So can we just stop with the whole “slut shaming” thing?
Let me be more specific since there seems to be a never-ending supply of this in the world. Today, of course, I’m referring to criticism of the singer Ciara and her attire at the College Football National Championship.
To sing the national anthem, she chose to wear a floor-length sparkling gown with a plunging neckline and a cape cascading over her shoulders. The formal gown was designed by Yousef Al-Jasmi. Sounds elegant enough, but apparently some critics took offense to the semi-transparent fabric of the dress’ neckline. Did I mention that is was a floor-length gown with a matching floor-length cape? Remember that.
One of the first critiques came via twitter from sports journalist, Bonnie Bernstein. Bernstein stated, “Dear Ciara. You’re stunning. But this is a National Championship Game. Kids are watching. Cover up.”
I have some problems with this statement. Not only did she give a great performance of the national anthem but she looked flawless and, in my opinion, appropriately dressed for the occasion. The only way she could have covered up more is with a potato sack; but then she’d be showing her perfectly defined, supermodel-length legs and we all know that the haters…I mean…critics would have said something about how she didn’t take her job seriously enough to dress up for a championship game. Geesh, can this woman live?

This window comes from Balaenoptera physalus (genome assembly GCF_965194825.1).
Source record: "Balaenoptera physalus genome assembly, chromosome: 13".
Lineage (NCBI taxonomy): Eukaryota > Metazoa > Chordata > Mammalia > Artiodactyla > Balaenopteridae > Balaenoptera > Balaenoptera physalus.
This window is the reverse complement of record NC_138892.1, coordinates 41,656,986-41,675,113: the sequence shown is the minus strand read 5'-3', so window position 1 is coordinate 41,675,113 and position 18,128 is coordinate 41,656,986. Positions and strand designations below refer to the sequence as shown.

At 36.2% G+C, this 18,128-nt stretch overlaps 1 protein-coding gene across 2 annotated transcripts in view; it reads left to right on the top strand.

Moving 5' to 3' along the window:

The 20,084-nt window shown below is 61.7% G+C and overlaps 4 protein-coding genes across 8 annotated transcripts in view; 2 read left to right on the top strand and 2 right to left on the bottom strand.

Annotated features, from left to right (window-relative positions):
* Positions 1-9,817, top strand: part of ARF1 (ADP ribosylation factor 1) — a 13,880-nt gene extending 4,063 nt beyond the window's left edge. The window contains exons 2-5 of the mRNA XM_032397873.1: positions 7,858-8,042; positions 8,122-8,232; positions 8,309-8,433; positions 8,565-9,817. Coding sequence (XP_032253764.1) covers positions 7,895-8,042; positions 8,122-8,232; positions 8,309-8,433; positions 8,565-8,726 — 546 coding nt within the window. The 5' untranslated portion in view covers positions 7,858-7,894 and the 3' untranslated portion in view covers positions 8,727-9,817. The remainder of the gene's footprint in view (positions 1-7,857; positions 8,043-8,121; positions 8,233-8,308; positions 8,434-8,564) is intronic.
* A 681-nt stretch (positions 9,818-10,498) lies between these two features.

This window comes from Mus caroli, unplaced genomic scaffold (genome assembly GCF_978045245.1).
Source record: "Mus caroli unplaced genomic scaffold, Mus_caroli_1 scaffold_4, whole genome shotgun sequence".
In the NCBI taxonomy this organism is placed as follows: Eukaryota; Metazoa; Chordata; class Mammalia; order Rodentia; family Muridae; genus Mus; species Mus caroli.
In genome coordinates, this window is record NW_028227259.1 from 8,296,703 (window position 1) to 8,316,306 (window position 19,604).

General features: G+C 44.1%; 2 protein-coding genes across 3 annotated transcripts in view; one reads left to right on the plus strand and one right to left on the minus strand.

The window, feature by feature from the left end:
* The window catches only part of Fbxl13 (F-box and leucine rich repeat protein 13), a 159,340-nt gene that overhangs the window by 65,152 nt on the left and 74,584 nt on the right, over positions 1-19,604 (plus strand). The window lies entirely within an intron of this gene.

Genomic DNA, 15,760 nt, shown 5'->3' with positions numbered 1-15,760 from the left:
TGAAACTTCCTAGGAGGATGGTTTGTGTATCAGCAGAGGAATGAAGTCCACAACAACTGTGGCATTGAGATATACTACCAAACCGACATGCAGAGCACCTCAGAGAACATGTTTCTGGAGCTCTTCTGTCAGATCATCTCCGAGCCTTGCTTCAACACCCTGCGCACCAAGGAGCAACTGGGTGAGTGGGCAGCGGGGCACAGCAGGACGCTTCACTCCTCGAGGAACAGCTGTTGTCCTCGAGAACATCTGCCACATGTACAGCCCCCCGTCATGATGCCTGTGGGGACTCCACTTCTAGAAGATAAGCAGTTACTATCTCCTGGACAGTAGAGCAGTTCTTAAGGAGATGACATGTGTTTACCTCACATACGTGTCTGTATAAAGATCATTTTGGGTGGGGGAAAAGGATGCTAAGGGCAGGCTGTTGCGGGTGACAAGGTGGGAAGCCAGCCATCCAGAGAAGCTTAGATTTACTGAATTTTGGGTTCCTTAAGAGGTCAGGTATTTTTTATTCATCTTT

Honestly, if I had her figure, could you blame me for wanting to flaunt it? Ciara’s flawless figure aside, can someone please explain to me why her dress is inappropriate for the occasion that she wore it to?
Sports writer Jason Whitlock’s explanation for his harsh opinion against Ciara’s attire was based on the fact that she looked ‘thirsty’ due to the decision of her and beau Russell Wilson to remain abstinent until marriage. He actually said the words, “She looked thirsty, man […] This woman is waiting because some guy wants to wait.” I have two questions: How can he shame her for looking ‘thirsty’ and being a prude in the same sentence; and since when is a piece of cloth an indication of someone’s sex life?
Whitlock states in his column that she made the performance of the national anthem all about her instead of the country’s nationalism by wearing a shiny dress showing her cleavage. She was being distracting. You can’t see me right now, but I’m rolling my eyes pretty hard.
Luckily, the radio host whose show he appeared on, Colin Cowherd of The Herd, pointed out the obvious, which is that we are always going to be staring at Ciara, regardless of what she wears because, hello, she’s gorgeous! Whitlock can swear up and down all he wants to about how the performance of the national anthem isn’t about the performer and maybe he is right. But there’s a reason that just any random person isn’t chosen for these performances.